We went out on the “Offshore Hunter” with Jay, our captain from Whittier Alaska Fishing Charters. We set out around 7:30 a.m., amidst thick fog, though Brett had promised me: “This sh*t’ll burn off.” I think that’s Alaska speak for “It’s going to clear up.” Turns out he was right!

Brett is no stranger to this area. He lives in Girdwood, just north of Whittier, and spends a lot of time fishing this area. He’s a high school science teacher and has taken this summer off and done a lot of fishing, camping and exploring. He’s one unique character, and a wealth of knowledge about local facts. He educated me throughout the day and is sitting behind me in the car now (because we made it back through the tunnel finally), steadily providing me a barrage of facts to share with you (don’t worry, I’m omitting the boring ones like – Prince William Sound was first explored by the British, blah blah).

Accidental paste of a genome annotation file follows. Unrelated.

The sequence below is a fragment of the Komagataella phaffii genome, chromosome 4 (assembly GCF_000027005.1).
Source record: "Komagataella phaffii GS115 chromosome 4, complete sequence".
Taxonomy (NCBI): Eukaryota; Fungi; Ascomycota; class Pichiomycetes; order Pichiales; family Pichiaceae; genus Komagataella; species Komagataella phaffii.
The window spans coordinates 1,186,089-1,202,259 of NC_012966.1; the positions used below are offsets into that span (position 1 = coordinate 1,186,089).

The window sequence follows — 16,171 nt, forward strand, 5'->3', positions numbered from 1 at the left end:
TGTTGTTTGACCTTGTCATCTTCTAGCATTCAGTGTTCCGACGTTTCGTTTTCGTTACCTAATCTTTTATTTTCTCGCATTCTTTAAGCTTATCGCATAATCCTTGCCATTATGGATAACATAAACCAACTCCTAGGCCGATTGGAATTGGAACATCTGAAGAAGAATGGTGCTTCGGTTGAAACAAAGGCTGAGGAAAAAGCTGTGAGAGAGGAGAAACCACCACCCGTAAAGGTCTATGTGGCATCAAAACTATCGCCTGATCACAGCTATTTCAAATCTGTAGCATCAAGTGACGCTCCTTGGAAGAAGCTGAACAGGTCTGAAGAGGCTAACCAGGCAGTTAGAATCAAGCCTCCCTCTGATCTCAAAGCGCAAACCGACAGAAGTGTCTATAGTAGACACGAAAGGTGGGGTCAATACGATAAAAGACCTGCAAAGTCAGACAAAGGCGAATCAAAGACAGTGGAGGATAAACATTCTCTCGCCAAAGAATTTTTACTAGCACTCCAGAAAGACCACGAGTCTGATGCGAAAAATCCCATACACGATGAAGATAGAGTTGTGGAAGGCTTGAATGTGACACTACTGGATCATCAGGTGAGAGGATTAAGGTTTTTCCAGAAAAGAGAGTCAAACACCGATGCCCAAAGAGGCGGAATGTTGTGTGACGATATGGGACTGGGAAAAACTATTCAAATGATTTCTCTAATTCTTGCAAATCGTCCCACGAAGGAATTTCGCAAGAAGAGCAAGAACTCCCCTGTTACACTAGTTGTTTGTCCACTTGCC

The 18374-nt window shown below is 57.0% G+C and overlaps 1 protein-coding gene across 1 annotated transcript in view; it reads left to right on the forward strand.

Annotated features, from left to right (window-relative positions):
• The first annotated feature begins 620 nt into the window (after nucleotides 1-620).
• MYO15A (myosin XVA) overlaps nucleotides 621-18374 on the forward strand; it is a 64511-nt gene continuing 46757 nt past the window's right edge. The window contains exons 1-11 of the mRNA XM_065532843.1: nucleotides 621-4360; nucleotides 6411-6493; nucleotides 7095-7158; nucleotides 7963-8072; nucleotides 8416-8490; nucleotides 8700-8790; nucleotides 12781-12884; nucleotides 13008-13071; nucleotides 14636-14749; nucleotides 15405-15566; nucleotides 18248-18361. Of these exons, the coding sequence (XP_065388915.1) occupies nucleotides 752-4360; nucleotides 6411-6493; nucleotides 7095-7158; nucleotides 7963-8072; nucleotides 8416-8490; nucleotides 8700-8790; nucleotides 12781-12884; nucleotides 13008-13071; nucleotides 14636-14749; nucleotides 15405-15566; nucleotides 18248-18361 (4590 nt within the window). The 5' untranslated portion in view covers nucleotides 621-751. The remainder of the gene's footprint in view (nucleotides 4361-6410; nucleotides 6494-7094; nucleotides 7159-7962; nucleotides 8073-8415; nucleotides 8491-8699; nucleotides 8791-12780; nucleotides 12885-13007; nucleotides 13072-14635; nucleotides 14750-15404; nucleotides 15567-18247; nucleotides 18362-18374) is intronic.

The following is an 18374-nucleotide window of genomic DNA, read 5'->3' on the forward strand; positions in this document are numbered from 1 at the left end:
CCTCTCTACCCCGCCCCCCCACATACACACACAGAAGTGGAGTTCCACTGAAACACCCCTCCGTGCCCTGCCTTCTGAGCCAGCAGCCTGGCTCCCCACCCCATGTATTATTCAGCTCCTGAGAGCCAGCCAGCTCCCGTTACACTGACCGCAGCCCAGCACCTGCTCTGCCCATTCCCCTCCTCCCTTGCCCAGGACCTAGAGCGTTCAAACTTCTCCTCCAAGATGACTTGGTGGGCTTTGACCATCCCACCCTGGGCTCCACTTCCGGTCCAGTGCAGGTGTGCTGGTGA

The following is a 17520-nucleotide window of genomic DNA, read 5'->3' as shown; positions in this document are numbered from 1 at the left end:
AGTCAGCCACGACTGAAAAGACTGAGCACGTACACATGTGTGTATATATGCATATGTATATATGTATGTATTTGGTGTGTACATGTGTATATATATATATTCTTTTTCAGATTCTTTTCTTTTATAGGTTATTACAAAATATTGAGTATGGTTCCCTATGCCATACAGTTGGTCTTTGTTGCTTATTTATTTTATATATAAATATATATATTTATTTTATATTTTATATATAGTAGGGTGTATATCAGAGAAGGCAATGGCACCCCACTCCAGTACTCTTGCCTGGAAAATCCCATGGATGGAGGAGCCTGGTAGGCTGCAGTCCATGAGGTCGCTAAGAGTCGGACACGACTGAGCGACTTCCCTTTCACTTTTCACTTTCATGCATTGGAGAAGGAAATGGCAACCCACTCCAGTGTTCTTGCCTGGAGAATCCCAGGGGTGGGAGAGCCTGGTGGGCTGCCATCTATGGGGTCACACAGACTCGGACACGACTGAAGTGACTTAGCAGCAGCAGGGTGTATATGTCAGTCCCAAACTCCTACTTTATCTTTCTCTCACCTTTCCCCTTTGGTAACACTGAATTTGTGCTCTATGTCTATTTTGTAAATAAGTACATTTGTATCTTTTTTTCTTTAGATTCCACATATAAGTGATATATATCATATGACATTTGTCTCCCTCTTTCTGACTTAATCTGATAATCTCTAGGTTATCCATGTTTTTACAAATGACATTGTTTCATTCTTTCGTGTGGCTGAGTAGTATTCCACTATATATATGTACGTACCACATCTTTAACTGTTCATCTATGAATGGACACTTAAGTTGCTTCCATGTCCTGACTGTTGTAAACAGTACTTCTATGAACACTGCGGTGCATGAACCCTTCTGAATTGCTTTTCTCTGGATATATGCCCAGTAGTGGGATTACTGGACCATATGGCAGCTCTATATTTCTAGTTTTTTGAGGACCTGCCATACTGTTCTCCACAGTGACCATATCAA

I was bundled up for the boat as if to take on the Arctic Circle, because Ryan and Gayle were both afraid of this southern gal freezing on the water. I literally had 6 layers on my upper body to start the day. Fortunately, the sun came out and I ended up peeling layers down to just my tank top for several hours. The day could not have been more perfect. It was just warm and sunny enough to make it completely pleasant. As we headed back to shore and the sun went behind clouds though, we bundled right back up!